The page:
Towards an Equitable Digital Disruption
disruption has transformed daily life in both developed and developing
countries. With the experience of the COVID-19 pandemic in the last
couple of years, we have seen a stronger pace forward with technological
solutions and the weaker sections being left behind, struggling to even
maintain the status quo.
Phones, computers, digital transactions, and
application-based last-mile delivery services have created dependency of
people who could not access technology on the ones who have the access.
With a vision of empowering 125 crore Indian citizens, the Digital India
Mission aims to create a digital footprint for every individual (Chaudhari
2022). Even though my country is adding around 110 million smartphone
users annually and is gearing to launch Aadhaar-compliant devices with
biometric authentication built into phones and tablets, we still are not
ready to match the pace of this transformation. The significance of the
JAM trinity – Jan Dhan Yojana, Aadhaar, and Mobile number – is going to
be felt soon when transactions are enabled using Aadhaar and biometric
authentication, all digital. These days, transfers of most government
subsidies or fund disbursement are done digitally. The purpose of this
fast-pacing is to improve distribution and transparency. This purpose
would be met if and when third parties are ruled out and the actual
benefit is absorbed at the grassroots. For that, access to information
about the technology is a necessary condition.
This digital disruption is facing complex
social challenges that need to be addressed by the collective action of
both the government and the civil society. There are new-age issues like
cyber security and, at the same time, we have to battle with
centuries-old gender bias. When we are gearing towards local
e-governance, how would we ensure inclusive participation? There must be
a very strong gender-sensitive approach; bridging the digital gender gap
is not just important but vital to ensure digital equity. To quote an
example from Development Alternatives’ recent engagement with Crisil
Infrastructure Advisory, in energy reform efforts under an Asian
Development Bank-funded project, Uttar Pradesh Power Corporation Limited
and Uttar Pradesh State Livelihood Mission together came up with the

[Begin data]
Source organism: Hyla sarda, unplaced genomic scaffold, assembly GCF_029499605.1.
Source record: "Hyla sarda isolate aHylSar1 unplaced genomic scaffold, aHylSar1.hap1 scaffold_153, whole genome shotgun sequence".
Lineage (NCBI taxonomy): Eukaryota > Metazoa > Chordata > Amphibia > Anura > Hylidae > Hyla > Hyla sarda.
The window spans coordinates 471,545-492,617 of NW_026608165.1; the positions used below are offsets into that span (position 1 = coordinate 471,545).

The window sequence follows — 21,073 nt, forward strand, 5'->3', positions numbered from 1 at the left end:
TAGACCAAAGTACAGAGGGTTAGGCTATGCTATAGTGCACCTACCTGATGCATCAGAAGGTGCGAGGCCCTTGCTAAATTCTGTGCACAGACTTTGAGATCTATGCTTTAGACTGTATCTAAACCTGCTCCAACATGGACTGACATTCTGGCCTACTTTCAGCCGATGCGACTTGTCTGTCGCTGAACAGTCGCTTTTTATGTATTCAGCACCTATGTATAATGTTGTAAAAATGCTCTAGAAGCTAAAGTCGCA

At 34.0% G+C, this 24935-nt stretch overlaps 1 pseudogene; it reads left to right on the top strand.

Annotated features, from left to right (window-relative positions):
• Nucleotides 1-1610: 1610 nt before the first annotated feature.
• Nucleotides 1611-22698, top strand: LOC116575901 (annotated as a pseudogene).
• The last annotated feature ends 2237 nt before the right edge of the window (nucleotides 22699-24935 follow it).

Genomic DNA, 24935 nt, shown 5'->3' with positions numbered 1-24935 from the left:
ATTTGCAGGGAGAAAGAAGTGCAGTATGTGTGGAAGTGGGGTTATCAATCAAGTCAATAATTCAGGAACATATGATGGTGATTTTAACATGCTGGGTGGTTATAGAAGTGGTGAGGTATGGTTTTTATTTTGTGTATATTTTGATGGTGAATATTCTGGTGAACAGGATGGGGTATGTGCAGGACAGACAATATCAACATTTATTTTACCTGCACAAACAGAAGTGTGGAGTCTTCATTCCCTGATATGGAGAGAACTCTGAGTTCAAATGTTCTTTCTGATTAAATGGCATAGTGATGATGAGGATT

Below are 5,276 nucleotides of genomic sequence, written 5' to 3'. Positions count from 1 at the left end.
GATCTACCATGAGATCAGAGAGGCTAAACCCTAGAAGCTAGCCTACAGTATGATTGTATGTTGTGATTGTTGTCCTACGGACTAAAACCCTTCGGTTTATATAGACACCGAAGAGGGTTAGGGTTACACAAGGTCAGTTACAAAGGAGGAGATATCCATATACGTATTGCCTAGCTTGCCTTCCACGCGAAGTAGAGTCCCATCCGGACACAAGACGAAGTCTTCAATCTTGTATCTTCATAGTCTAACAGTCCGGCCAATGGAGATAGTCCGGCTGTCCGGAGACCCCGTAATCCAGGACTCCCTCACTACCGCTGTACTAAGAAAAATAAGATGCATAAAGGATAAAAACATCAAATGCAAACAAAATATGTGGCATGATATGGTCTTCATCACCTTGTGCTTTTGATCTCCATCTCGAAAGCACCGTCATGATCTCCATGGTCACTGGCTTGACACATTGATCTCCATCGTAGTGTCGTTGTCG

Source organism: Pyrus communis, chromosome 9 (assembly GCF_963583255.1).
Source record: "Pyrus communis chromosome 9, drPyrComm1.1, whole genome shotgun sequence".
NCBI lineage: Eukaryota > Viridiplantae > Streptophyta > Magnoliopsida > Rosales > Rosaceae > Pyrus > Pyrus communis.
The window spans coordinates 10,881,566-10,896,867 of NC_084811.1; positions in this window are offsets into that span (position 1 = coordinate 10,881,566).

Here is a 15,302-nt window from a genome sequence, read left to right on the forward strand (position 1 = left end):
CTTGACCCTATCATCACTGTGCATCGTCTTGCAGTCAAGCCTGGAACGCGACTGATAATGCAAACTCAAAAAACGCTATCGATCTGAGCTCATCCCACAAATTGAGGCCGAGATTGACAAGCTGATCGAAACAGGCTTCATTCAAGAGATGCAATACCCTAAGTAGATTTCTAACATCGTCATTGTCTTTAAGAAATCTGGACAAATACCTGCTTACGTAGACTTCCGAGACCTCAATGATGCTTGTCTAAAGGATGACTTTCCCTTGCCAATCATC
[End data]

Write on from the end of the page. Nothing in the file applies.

innovative idea of involving self-help group (SHG) women as bill
collection agents. Although most of these women collection agents have
smartphones and use the application well, there are still some who get
this done by their children or husbands. It might solve the purpose of
bill collection, but it will defeat the core of digital equity until
women have free access and knowledge to operate smartphones themselves. In fact,
in the absence of the right knowledge and know-how, digital advancement
can expose the grassroots communities to exploitation and deceit.
This digital disruption has taken us into a
Canadian philosopher Marshall McLuhan’s ‘glocal times’, in which
entrepreneurs at the grassroots can seek funding from global accelerator
programmes, provided they have the capacity to do so. Technology
solutions do match the language or ethos of rural Indians too.
Capacities of rural India need to be built to take charge and to make
use of this digital disruption. Our tech age is here, but we need our
people to drive it and thrive on it. With illiterate adults, gender
biases, and the lack of informed citizenry, we might end up opening
another dimension of inequity, that is, a huge digital divide that
separates the rural from the urban, the mainland from the grassroots,
men from women, and so on.
What this digital disruption needs in India
are humility from the administration, grit from the businesses and
willpower from civil society. At Development Alternatives, as an
organisation committed to sustainable development solutions, we are
always looking eagerly for collaborations to deploy solutions that aid
this digital disruption for a better tomorrow.
2022. Government community cloud serves the “Digital India Mission”.
Details available at https://www.esds.co.in/blog/government-community-cloud-serves-the-digital-india-mission/,
last accessed on 27 August, 2022.
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